Mako Komuro goes from princess to commoner
Japan's former princess Mako Komuro departed for the United States on Sunday with her husband, swapping ancient imperial rites for the bright lights of New York after leaving the royal family.
The pair tied the knot in Tokyo last month in muted fashion, following years of tabloid gossip and online sniping over their union that Komuro said caused her "sadness and pain."
A move to the United States had long been rumoured.
The two 30-year-olds finally boarded a commercial flight yesterday from Tokyo to New York, where Kei Komuro attended law school and now works.
Heavily guarded by police and airport officials, the couple passed before some 100 journalists and cameramen without responding to questions.
Mako, the niece of Emperor Naruhito, lost her royal title when she married a commoner under post-war succession laws that also only allow male members of the imperial family to ascend the throne.
After announcing their engagement in 2017, the Komuros were confronted with a barrage of reports alleging that Kei's family had run into financial difficulties.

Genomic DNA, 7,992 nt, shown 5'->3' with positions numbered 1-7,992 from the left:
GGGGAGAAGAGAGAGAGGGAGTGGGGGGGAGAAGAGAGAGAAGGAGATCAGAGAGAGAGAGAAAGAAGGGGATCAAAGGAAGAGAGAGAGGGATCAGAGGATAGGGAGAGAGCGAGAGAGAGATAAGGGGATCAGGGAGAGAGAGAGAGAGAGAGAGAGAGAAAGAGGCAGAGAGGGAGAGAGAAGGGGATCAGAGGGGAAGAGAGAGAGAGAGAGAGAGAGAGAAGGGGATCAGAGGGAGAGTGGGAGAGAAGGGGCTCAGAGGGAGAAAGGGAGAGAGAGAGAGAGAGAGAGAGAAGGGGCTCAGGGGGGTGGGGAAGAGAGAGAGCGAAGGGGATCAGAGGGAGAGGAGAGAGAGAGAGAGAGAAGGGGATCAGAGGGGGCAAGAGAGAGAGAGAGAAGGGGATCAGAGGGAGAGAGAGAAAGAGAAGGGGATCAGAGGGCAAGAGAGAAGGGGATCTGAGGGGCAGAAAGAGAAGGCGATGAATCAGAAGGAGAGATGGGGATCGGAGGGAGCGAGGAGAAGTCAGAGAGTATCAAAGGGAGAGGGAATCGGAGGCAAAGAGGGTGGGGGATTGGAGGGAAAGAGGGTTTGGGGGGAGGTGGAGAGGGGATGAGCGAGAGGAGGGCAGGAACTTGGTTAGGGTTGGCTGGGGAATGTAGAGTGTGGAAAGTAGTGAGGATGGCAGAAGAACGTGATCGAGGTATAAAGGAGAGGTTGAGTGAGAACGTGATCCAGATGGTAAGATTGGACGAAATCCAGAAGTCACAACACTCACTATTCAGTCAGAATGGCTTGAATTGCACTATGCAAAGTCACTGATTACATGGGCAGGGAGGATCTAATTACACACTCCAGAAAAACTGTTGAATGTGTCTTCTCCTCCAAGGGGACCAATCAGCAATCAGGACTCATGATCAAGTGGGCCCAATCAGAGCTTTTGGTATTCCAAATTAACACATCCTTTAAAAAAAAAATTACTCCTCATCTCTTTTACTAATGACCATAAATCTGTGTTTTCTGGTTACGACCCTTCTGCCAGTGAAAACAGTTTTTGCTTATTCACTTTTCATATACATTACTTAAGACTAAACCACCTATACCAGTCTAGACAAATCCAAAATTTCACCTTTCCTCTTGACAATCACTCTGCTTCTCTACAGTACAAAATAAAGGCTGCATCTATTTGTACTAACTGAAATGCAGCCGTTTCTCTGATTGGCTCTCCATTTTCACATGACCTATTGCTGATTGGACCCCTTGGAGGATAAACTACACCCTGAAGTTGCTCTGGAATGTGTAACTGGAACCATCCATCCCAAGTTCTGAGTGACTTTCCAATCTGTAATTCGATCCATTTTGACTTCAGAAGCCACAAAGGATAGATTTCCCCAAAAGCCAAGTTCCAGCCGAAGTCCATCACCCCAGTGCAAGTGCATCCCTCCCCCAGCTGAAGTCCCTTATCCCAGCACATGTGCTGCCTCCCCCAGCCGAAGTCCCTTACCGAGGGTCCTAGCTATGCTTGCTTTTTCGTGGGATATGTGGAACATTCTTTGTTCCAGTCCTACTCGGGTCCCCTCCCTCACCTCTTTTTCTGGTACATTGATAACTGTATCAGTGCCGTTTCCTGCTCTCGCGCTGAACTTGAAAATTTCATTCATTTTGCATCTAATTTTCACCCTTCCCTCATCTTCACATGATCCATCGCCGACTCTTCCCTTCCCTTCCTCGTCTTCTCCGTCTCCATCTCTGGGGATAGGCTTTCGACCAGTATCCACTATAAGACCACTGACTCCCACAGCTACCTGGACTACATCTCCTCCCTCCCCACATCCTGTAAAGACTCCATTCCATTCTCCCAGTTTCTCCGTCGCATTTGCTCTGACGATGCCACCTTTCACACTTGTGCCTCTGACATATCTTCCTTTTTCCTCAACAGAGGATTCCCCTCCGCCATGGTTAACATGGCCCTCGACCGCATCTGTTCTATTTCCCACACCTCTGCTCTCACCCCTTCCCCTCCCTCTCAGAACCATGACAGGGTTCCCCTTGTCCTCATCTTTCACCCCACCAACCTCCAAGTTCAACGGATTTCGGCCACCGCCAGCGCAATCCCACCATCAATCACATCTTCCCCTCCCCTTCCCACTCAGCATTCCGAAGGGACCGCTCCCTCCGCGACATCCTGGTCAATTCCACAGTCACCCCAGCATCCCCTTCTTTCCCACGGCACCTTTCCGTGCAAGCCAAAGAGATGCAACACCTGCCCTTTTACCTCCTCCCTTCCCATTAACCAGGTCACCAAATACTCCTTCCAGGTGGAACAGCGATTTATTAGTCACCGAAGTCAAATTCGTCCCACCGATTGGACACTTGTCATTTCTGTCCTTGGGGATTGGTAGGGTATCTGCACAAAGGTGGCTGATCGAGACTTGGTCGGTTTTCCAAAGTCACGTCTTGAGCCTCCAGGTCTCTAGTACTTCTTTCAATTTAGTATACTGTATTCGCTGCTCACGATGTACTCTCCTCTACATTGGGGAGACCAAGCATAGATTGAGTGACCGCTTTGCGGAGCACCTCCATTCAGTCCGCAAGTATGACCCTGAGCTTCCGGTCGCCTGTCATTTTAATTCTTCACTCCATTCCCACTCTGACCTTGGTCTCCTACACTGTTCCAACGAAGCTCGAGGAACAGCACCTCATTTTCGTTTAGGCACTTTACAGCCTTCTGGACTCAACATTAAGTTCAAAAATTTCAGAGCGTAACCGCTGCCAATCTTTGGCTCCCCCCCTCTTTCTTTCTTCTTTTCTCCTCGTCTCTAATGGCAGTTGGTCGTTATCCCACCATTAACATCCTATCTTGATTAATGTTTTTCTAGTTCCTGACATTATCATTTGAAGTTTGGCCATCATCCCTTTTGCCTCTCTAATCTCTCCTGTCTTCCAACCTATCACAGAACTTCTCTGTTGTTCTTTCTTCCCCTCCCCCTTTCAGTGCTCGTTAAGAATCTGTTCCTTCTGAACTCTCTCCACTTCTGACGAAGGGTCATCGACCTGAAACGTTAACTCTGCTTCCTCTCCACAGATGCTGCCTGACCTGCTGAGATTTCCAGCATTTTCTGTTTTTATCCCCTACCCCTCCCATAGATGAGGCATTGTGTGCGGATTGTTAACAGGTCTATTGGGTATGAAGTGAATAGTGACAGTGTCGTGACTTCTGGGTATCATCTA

"We only get one life"
Japan's royals are held to exacting standards.
And the Imperial Household Agency said Mako had developed complex post-traumatic stress disorder because of the media attention.
"I have been scared, feeling sadness and pain whenever one-sided rumors turn into groundless stories," Mako said.
Kei said he felt "very sad that Mako has been in a bad condition, mentally and physically," declaring: "I love Mako. We only get one life, and I want us to spend it with the one we love."
The controversy surrounding the pair, and their US move, has drawn inevitable comparisons with another royal couple: Britain's Prince Harry and Meghan Markle.
Japanese media said the Komuros, who met at university in Tokyo, have already secured a place to live in the Big Apple.
Japan's emperor holds no political power, but is an important symbolic figurehead.
With a dwindling supply of male royals, there has been some debate over changing the rules in Japan, with polls showing the public broadly support women being allowed to rule.
But any change is likely to be slow, with traditionalists vehemently opposed.